Franchisor vs. Franchisee: What’s The Difference?


Your Guide to Franchise Ownership

There is an estimated 775,000 franchise establishments in the U.S., and that number continues to grow. Why? Because the franchise model works! By leveraging a proven system, support and training, you can step right into a franchise business much more seamlessly than starting from scratch. But you have to do your due diligence... and that's where the IFPG Franchise Buyer's Guide comes in.

By arming yourself with knowledge and information, you can be well on the way to a new path as a franchise business owner. We have you covered every step of the way!

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Franchisors and Franchisees Rely on Each Other for Success

What is the difference between a franchisor vs. franchisee? At the most basic level, the franchisee invests in the franchise, while the franchisor provides the working system, training manuals, and support to the franchisee in order to get products and services to the public.

They rely upon each other in order to form a successful business. The ideal franchisee-franchisor relationship includes collaboration, being community-driven, and having a growth mindset. Their relationship should go beyond just business and grow into a family-like unit with care on both sides. Both the franchisor and franchisee have different responsibilities. 

Franchisor Responsibilities 

Set Up a Proven Business Model

For any franchise to succeed, the franchisor must provide the franchisee with the proper training manuals, logos and branding, website, social media, operating system, and whatever else is necessary to make the business run. The franchisee must follow these instructions in order to ensure maximum efficiency and success.

Provide the Franchise Disclosure Document (FDD)

The FDD is a legal document that contains 23 sections with information about the franchise, any fees that will be charged, and information about the legal relationship between the franchisee and franchisor. Franchisors must give prospective franchise owners this document at least 14 days before they invest in the franchise.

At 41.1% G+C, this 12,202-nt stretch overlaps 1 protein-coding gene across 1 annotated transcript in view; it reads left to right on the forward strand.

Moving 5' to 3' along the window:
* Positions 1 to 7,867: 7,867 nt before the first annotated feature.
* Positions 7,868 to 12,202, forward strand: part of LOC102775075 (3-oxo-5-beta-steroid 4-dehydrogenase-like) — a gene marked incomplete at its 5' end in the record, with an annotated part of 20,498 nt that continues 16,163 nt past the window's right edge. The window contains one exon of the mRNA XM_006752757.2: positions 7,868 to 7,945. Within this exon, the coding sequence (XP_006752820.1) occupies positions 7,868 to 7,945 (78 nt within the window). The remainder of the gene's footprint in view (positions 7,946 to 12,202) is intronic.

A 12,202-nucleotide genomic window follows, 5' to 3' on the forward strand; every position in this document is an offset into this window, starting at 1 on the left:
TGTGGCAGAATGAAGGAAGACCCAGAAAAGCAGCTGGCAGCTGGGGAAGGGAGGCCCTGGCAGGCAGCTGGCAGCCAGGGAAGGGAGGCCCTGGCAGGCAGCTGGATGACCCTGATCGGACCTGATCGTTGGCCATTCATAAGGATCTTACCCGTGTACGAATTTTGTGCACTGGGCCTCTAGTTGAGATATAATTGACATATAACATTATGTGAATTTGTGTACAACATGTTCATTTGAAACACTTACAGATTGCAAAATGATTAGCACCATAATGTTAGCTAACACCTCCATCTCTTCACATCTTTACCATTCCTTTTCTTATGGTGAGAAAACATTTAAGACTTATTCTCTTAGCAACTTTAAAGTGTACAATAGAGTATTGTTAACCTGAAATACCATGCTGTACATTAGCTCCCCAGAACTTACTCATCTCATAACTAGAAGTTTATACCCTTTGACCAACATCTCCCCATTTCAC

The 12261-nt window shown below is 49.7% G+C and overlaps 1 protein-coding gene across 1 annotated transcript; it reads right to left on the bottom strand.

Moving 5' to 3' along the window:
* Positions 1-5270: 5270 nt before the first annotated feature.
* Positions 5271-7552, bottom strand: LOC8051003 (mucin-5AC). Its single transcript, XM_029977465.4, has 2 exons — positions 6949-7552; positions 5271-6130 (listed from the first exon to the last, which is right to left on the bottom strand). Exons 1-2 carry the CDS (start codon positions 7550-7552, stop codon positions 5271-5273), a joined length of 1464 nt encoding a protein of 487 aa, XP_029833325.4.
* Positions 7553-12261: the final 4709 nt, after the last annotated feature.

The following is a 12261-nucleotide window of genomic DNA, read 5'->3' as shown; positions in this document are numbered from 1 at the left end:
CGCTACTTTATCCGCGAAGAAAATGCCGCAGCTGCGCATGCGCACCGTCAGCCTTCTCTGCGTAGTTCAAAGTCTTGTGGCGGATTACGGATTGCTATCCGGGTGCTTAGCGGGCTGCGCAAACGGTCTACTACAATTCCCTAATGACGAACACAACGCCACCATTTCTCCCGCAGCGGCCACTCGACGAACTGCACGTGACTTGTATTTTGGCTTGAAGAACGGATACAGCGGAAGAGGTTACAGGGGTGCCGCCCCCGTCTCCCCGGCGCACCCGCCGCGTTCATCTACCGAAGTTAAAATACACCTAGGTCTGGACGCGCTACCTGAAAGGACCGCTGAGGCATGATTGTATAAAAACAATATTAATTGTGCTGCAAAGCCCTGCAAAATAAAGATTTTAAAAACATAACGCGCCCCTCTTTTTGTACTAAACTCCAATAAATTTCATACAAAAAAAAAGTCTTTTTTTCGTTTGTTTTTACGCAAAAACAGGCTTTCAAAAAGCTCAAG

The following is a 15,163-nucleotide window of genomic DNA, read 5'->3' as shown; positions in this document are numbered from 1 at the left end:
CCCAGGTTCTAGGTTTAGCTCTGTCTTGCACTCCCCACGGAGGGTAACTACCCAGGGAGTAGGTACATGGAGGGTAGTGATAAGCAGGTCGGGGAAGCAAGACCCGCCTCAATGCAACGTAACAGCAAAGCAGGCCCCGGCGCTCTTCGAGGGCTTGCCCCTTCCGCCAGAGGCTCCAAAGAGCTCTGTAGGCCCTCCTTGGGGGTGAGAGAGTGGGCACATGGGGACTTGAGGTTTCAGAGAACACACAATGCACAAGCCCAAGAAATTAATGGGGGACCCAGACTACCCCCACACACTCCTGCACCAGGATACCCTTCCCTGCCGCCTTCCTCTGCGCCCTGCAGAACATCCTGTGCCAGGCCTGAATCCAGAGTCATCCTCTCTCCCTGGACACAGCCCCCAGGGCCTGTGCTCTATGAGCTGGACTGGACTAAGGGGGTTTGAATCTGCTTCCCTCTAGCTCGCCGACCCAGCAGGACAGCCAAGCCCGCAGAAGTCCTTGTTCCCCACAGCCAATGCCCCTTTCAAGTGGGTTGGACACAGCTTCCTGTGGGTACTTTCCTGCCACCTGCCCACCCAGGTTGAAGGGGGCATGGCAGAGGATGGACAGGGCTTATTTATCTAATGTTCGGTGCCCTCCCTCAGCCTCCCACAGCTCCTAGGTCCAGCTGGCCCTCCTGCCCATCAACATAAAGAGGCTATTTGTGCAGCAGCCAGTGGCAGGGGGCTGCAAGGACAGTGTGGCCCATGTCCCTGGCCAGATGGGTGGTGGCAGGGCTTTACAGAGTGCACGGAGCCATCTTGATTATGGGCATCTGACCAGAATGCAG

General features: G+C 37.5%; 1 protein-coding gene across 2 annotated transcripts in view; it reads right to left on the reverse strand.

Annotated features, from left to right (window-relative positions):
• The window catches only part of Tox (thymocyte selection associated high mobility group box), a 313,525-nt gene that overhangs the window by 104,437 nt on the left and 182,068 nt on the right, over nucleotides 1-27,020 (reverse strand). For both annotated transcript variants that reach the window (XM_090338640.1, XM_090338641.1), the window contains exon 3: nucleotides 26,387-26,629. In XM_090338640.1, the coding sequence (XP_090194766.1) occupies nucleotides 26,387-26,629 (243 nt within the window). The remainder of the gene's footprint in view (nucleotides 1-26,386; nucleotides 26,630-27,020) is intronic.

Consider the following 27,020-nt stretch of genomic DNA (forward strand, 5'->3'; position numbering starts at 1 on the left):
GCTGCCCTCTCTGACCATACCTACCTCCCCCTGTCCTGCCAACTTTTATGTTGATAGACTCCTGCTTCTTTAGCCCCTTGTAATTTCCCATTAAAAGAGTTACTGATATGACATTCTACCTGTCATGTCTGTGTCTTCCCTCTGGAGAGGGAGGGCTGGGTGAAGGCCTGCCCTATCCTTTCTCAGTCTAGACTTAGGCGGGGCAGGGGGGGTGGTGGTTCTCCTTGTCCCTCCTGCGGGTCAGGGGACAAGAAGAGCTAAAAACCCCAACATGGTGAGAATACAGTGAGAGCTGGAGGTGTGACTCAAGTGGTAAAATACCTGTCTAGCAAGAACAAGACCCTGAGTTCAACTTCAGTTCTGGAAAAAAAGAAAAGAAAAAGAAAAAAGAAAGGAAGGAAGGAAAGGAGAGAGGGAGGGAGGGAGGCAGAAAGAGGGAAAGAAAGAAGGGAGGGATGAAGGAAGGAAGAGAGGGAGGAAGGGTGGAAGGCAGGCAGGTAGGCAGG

Training and Ongoing Support

To ensure a smoothly run franchise business, all staff members must be trained to know how to make sure it operates properly. Franchisors provide initial training at their corporate headquarters before the grand opening of a location. Franchisees must follow the instructions provided to them by the franchisor and train their employees accordingly.

Establish Branding and the Trademark

The franchisor is responsible for creating the look and feel for the brand, which includes the logo, colors and corporate identity.

Identify and Establish Exclusive Suppliers/Proprietary Materials

What makes a brand its own is the exclusivity of its suppliers and products. No other company distributes 7-Eleven coffee and products besides 7-Eleven. That’s what makes the brand special. To make the brand stand out from the rest, the franchisor works with suppliers to create proprietary products and services.

Provide Leadership, Especially During Times of Crisis

If the COVID-19 pandemic has taught us anything, it is that a crisis can strike at any time. It is the responsibility of a good franchisor to be present and support franchisees during times of crisis.

Brand and Market on a National Level

If nobody hears about the business, nobody will patronize it. This is where social media and marketing come in. The franchisor is responsible for branding and marketing on a national level and providing marketing materials and campaigns to the franchisee to promote the business locally.

Create a Corporate Culture

A friendly and open corporate working environment is essential in any franchise system. To form this working environment, the franchisor can host annual conferences, provide opportunities to bring franchisees together, and more. This will make franchisees feel welcomed and a part of a “franchise family.”

Have Various Financial Responsibilities

Franchisors have many financial responsibilities when it comes to the franchise business. Franchisors are responsible for collecting franchise fees from the franchise owners in the system. These funds are used to grow the franchise business. Training, marketing tools, and other startup costs are covered by the total franchise cost, which is one of the benefits of owning a franchise.

Be an Effective Communicator

If there are changes to any part of the franchise business, such as a different product line up, or just a standard meeting, the franchisor will communicate that information to the franchisees in the system.   

Franchisee Responsibilities

Follow the Proven System

A mistake that franchisees make is not following the franchisor’s proven system. It wouldn’t make sense for Planet Fitness to offer massages at one location and pasta at another, for example. Franchisees must stick to what the franchise is meant to do.

Be an Ambassador for the Brand and Uphold its Reputation

The reputation of a brand is only as good as the franchisees who operate under its name. If a brand is known for a low-quality product and bad service, then nobody will want to go to that business. One wayward franchisee can create a bad reputation system-wide.

Find, Build and Lease a Location